Stories Alive

Stories Alive!

I have been chosen to work with four other artists on the Stories Alive! project, which runs across five nursery schools in Burnley through 2015. The project aims to bring together children, parents, nursery staff and the wider community, to raise literacy attainment through storytelling.

Each nursery was allocated a dedicated artist to work with them throughout the school year, with several artist visits and training days. I am working with Basnett Street Nursery School.

Celebration day 1

The children were introduced to the project through a visit to Burnley Youth Theatre, where they met several of the project’s artists and enjoyed a walk through their imaginations, going “into the woods” and making their own stories with their key workers.

The stories were written on paper leaves to stick on “Story trees” to display at nursery (pictured below)

Workshop day 1

I visited the nursery for a “Gruffalo Day”, and took the children on a sensory adventure around the story. They walked round the forest area while listening to the story, made playdough models of the story characters, tasted Gruffalo foods (Scrambled “snake”, “Gruffalo” crumble etc), and helped me tell the story using puppets. We looked at a storyboard to help the children understand the order events happen in the story. We had a wonderful day, and the staff and children learned a lot.

Workshop day 2

This time I took the key workers out of the classroom to work on storytelling techniques. I observed each of them telling their favourite stories to th

eir key groups. I noticed that while everyone had particular skills, the way to bring out the best in everyone would involve sharing the best of these skills across the group. I took notes about each key worker’s strengths and areas for development, and assigned them each one person to help them with a particular skill, and one person they should help in turn. I made a story sack for the book “Someone Bigger” by Jonathan Emmett and Adrian Reynolds, and used this story sack to demonstrate how they can best be used to enhance all areas of the curriculum. I asked the key workers to begin thinking about making their own story sacks in anticipation of the INSET day I’m delivering in late May.

Workshop day 3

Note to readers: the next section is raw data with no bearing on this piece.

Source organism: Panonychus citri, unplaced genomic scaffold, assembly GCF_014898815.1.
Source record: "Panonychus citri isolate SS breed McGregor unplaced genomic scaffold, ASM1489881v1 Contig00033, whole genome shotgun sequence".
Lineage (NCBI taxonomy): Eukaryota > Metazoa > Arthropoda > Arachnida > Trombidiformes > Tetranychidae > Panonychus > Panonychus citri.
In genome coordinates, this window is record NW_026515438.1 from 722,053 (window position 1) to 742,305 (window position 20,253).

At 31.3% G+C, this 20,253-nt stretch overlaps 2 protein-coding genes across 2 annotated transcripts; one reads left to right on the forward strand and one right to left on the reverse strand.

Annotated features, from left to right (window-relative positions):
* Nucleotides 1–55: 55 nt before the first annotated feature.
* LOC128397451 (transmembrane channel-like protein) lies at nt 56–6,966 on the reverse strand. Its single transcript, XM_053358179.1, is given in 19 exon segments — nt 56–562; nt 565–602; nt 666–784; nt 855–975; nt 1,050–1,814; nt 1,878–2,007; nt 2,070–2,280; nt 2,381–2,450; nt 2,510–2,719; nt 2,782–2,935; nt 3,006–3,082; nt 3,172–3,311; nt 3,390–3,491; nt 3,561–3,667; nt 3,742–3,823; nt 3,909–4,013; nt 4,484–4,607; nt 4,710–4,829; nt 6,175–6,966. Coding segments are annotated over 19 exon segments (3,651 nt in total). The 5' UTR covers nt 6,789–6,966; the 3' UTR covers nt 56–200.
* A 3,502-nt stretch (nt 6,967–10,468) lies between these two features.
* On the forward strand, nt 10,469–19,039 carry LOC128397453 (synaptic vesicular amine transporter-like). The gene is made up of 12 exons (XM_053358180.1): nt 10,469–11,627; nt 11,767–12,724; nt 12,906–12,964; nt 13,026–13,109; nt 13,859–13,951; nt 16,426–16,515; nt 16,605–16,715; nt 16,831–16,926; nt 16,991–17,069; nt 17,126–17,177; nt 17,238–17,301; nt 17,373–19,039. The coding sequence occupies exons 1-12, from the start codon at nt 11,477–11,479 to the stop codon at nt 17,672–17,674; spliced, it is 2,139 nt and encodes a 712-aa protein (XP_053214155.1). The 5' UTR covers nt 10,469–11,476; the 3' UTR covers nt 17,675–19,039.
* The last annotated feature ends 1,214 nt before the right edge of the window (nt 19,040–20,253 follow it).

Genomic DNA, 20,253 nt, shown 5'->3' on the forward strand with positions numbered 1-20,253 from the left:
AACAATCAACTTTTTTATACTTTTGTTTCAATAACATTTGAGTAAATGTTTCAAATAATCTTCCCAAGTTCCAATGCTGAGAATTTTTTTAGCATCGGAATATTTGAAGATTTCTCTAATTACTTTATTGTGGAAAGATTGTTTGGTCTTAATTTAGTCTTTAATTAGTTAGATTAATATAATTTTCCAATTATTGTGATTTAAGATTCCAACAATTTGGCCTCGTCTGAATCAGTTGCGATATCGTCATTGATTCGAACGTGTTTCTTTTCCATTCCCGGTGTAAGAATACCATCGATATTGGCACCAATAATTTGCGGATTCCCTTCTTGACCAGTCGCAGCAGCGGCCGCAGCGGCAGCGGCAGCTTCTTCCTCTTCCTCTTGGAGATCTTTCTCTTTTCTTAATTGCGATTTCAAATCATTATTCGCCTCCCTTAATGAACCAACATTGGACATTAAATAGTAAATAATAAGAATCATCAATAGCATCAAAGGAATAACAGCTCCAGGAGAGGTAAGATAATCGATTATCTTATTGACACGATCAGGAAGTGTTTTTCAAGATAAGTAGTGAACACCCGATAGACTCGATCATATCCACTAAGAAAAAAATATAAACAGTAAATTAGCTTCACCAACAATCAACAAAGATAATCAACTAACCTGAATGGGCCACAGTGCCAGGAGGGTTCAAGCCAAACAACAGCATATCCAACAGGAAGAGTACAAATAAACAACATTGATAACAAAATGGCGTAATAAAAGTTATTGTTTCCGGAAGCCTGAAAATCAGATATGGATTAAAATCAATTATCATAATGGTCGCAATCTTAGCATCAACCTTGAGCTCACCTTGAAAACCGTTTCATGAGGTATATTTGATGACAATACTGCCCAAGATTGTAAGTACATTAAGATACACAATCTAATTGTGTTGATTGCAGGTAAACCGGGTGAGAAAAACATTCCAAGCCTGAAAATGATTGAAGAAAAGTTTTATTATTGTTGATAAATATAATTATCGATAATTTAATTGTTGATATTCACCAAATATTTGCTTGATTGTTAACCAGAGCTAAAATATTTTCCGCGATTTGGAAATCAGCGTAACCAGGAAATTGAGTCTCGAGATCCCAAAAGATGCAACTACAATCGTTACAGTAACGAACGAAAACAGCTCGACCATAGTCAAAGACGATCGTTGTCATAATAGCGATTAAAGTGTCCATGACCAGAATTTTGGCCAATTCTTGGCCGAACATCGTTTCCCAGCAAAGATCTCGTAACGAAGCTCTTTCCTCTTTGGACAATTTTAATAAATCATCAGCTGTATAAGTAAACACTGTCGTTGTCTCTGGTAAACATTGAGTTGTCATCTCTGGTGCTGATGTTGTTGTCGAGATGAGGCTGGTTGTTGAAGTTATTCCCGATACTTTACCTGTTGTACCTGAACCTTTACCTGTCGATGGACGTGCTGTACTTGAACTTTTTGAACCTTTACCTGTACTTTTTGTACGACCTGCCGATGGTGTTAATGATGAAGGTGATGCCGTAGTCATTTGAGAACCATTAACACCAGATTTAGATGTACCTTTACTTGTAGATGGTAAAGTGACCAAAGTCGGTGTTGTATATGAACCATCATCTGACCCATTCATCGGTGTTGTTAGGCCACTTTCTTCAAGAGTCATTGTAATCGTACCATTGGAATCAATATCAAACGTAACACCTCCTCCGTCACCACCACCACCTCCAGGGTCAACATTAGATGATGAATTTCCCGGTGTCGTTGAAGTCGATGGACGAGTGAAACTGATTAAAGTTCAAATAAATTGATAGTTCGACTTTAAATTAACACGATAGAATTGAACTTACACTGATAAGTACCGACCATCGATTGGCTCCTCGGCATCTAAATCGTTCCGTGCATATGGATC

This workshop was all about getting the children out to the Forest School area, and showing children and staff how much fun can be had from telling stories there. We went on a “Bear Hunt”, journeying together through long wavy grass, a deep, cold river, thick oozy mud, a thick dark forest, a swirling whirling snowstorm and into a narrow gloomy cave, where we found the bear we’d been hunting!

Once we made it back “home” safe and well, I took the children on a sensory journey through the story, getting them to think about the textures, feelings, temperatures and sounds found within the story. We played musical instruments, compared twigs and tickled grass as we thought about the story in the context of the Forest School area. We drew pictures of elements of the story, adding mud, water and sand to make the pictures really come to life. We made muddy footprints on paper, and looked at the patterns and sizes of the prints we made.

Everyone was messy, muddy and tired out by the end of the day, but we all (storyteller, staff and children alike) had a whale of a time, and learned a lot about the opportunities and resources available in the Forest School area.


I led an INSET day for the staff, to review our progress in the project and to develop their use of the outdoors as a storytelling resource. I had set them all the task of creating and resourcing their own storysacks, and they rose to the challenge brilliantly. Each staff member had made a different storysack, based on their favourite children’s book, and used their skills to help each other. I explained how they could use the storysacks in the Forest School area, to bring the stories to life, and we discussed ways to use natural resources to add to the stories.

I took the staff outside to look for natural objects, then we used those resources to make our own stories. The staff split into two groups, and made two quite different stories from their objects. They built the objects into books to share with the children, and incorporated the objects into the pages (which involved me sewing bark onto a page at one point!)

By the end of the day we had two completed books made, and the staff had increased confidence in several areas, including using the outdoor area for storytelling, and involving the children in making up stories.

Towneley Hall Celebration Day

Over a scorching hot couple of days, all the artists and schools got together in Towneley Hall grounds to follow trails, helping build a story to bring the summer. The children solved problems, played music, worked together and walked through the woods as part of the day’s story building.


The artists have created a worksheet resource to help schools, community groups and parents make stories come alive. You can download it free here.

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